It’s safe to say that The Last Jedi, directed by Rian Johnson, divided the internet a little. It simultaneously is and isn’t a Star Wars movie, in many ways subverting what we think we know about how Star Wars should play out. But one of the movie’s biggest strengths on my second viewing was the theme of failure in that galaxy far far away.
Read at your own spoiler peril. Go see the movie!
The heroes of Star Wars have always been pretty damn competent. Going back as far as A New Hope, Luke gets that one-in-a-million shot. They suffer their failures here and there, especially in Empire, but these are heroes that always rise to the occasion and save the day, make the right choices. When the heroes make mistakes, these are only moments in a movie that ultimately push them forwards. Even Revenge of the Sith gives Anakin and Obi-Wan wins against Dooku and Grievous and has Palpatine succeeding in his grand scheme. But The Last Jedi is a whole movie about every single main character fucking up pretty repeatedly, up until the last ten minutes or so.
In The Last Jedi: Rey fails to redeem Kylo, just as Snoke fails to control his Vader-wannabe of an apprentice. Although Kylo does successfully kill and overthrow his master, he does a much worse job in converting Rey, and on top of that allows the Resistance to escape. Kylo himself only exists because of Luke’s greatest mistake, and Luke views Kylo as the personification of his failures. Finn and Rose not only utterly fail in their mission, but their and Poe’s rebellious actions actually lead to the Resistance getting nearly completely destroyed. And of course Hux is just a failure in general.
At one point, in a surprising prequel reference, Luke talks about the failings of the Jedi in the prequels for allowing the Emperor to rise to power, which presumably feeds into why he feels so beaten by his own regarding Ben Solo. But Yoda’s surprise return as a Force ghost puts these feelings into a more interesting perspective. Failure is the greatest teacher and something no one is immune from. Just as Luke learned from Obi-Wan’s mistake, now Rey and the others must learn from Luke. It makes Luke and Kylo’s relationship much more interesting, as we see how each seemingly failed the other without intending to. Luke made an awful error in a moment of weakness, but Kylo also went to the most extreme possible response without ever contemplating forgiveness.
As much as I thought I wanted to see bad-ass Jedi Master Luke Skywalker as an unstoppable wrecking ball of the Force (as he often was in the old Expanded Universe books), The Last Jedi‘s depiction of Luke is just a man, just as he was when we first met him. By keeping Luke fallible, it keeps him as a character and not a plot device or wish fulfilment. We may expect iconic characters like Luke to be above such things, to be the perfect hero we remember him as, but really that would be boring. In a way it falls back into the so-called arrogance that Luke claims the old Jedi were folly to, the same that also leads to Supreme Leader Snoke getting Darth Maul’ed by Kylo.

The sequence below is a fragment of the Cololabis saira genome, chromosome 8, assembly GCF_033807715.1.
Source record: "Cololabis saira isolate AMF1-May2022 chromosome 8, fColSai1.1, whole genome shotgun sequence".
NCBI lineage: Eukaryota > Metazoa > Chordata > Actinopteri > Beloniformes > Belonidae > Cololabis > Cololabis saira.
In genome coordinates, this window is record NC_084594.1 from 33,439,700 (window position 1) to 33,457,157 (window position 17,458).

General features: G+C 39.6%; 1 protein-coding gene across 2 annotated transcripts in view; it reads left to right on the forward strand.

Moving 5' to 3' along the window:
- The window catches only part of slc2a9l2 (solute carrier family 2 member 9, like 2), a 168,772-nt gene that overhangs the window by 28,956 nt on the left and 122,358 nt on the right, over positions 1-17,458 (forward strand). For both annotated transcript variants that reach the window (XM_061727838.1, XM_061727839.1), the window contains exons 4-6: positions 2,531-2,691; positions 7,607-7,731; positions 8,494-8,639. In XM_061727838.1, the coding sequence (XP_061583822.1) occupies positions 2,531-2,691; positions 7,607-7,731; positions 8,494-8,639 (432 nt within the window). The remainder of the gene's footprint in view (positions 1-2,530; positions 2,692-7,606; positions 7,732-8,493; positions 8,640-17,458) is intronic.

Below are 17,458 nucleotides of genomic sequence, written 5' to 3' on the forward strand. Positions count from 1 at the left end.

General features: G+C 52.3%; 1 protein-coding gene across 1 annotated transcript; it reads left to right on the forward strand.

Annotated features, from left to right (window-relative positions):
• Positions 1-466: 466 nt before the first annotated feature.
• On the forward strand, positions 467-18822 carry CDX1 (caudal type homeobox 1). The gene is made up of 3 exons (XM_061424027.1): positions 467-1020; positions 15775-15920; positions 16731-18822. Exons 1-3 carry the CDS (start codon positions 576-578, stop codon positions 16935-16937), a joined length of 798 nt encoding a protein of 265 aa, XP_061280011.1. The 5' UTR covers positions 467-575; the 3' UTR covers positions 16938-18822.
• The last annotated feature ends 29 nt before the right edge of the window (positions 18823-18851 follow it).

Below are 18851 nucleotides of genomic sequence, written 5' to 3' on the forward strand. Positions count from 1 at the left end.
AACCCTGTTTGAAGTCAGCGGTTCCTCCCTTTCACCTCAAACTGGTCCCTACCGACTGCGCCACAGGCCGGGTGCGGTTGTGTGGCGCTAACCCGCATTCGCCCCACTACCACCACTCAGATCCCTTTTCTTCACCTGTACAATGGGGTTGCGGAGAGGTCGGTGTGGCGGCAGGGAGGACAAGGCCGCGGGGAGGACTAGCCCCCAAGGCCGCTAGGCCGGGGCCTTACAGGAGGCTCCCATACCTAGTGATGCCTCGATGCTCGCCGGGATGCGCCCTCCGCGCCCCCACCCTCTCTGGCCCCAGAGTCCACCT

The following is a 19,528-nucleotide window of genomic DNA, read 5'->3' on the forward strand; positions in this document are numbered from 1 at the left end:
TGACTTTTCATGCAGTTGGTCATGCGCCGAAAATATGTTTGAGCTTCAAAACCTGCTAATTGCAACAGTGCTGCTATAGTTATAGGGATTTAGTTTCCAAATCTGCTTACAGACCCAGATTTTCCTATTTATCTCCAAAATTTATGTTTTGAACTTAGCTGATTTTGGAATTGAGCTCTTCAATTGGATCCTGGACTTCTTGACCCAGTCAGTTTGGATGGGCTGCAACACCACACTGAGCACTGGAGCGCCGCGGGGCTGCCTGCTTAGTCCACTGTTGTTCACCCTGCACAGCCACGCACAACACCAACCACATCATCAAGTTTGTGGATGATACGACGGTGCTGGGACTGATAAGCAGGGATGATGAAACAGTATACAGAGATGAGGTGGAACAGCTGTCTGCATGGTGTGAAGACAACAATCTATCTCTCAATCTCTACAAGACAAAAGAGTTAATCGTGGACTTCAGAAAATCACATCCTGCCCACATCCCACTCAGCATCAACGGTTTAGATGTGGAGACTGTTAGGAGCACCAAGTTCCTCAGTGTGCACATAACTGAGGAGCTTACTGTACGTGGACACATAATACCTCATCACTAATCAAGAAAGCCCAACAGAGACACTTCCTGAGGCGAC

The Last Jedi is all about humility and showing that the easy way isn’t the right way, such as Poe, Rose and Finn going rogue and ultimately making things worse for everyone by doing so. It was easy for Luke to disappear from galactic affairs and believe everyone was better off without him, but it’s a cowardly move and ultimately the worse choice for the galaxy. It’s much harder to come back and confront his greatest mistake head on, as he does at the movie’s climax at the cost of his own life.
And just as Luke does, the heroes of this story learn from their failure. Rey sets out on the path to be the Jedi that the galaxy needs, not the ones that allowed it to burn in the first place. Poe has learned his humility and makes the decision to flee rather than fight, a huge step forward from the hotshot pilot we met in The Force Awakens. The growth of all of these characters, of Luke, Rey, Poe and the others, together lead to the survival of the Resistance and they are decidedly stronger at the movie’s end than they are at its start.
But in contrast, Kylo Ren is left alone in his failure and this is where The Last Jedi does something different to the normal light/dark side conversations. His inability to learn or grow made him susceptible to Luke’s deception and made him lose his seemingly impossible-to-fuck-up chance of total victory. His weakness has been made public in front of Hux and the rest of the First Order and now he doesn’t have Snoke to fall behind.
Failure isn’t something new to Star Wars. Empire Strikes Back saw Luke lose his confrontation with Darth Vader, who himself only exists because Obi-Wan failed him as a teacher, just as Luke did Kylo. But more so than Empire was to the original heroes, The Last Jedi is a crucible to its main characters, putting each and every one of them in a situation where they end making the wrong decision. Failure and the chance to learn from binds the movie together and is a theme that, in my opinion, ultimately raises The Last Jedi higher.
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